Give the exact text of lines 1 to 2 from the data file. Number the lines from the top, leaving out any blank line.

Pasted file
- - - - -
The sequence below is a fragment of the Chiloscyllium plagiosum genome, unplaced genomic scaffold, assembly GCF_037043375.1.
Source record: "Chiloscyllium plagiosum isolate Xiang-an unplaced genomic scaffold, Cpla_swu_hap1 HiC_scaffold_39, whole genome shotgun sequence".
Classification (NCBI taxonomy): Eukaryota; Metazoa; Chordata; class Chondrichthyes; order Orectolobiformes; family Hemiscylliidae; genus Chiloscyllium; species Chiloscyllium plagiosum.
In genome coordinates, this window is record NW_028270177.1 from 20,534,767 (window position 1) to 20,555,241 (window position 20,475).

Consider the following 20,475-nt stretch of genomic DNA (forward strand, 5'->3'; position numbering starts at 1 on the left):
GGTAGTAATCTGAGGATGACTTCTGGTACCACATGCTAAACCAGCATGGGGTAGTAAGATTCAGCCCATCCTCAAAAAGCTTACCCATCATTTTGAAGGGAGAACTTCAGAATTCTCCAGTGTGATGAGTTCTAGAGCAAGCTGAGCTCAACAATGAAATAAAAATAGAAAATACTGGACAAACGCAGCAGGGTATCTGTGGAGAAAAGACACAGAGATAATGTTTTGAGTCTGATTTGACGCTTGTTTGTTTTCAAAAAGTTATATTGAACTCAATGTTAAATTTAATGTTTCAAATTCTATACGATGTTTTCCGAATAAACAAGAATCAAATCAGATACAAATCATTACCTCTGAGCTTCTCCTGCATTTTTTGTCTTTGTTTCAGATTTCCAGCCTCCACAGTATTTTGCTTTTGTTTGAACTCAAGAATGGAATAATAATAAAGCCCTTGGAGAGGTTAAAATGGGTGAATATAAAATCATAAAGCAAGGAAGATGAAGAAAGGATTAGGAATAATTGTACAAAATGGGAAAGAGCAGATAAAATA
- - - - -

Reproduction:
The sequence below is a fragment of the Chiloscyllium plagiosum genome, unplaced genomic scaffold, assembly GCF_037043375.1.
Source record: "Chiloscyllium plagiosum isolate Xiang-an unplaced genomic scaffold, Cpla_swu_hap1 HiC_scaffold_39, whole genome shotgun sequence".